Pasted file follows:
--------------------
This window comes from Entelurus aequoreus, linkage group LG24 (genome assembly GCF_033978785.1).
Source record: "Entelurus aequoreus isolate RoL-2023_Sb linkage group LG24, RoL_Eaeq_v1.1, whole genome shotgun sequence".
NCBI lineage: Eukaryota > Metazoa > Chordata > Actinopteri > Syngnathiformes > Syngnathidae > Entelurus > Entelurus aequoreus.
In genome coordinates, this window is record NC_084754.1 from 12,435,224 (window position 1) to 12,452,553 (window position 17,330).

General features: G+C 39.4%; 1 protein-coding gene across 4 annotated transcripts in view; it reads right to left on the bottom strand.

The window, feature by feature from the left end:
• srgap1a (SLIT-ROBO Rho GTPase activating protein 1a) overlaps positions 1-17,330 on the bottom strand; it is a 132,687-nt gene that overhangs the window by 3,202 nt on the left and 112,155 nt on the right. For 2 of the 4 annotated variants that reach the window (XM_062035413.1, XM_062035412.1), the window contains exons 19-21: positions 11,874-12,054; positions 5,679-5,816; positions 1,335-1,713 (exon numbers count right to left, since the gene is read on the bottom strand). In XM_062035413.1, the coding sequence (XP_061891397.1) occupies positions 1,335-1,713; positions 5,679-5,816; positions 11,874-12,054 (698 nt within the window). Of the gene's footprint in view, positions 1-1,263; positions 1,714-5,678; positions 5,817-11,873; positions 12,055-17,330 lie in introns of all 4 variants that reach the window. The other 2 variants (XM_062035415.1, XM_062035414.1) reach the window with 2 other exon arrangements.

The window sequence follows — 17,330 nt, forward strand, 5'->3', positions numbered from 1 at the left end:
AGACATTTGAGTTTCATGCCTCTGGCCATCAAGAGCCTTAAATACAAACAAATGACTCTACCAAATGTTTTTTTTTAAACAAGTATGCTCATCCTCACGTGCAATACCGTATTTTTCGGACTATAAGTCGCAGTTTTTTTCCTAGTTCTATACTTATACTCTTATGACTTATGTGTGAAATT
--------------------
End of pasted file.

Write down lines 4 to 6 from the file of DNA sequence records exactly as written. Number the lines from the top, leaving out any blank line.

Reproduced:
In genome coordinates, this window is record NC_084754.1 from 12,435,224 (window position 1) to 12,452,553 (window position 17,330).

General features: G+C 39.4%; 1 protein-coding gene across 4 annotated transcripts in view; it reads right to left on the bottom strand.

The window, feature by feature from the left end: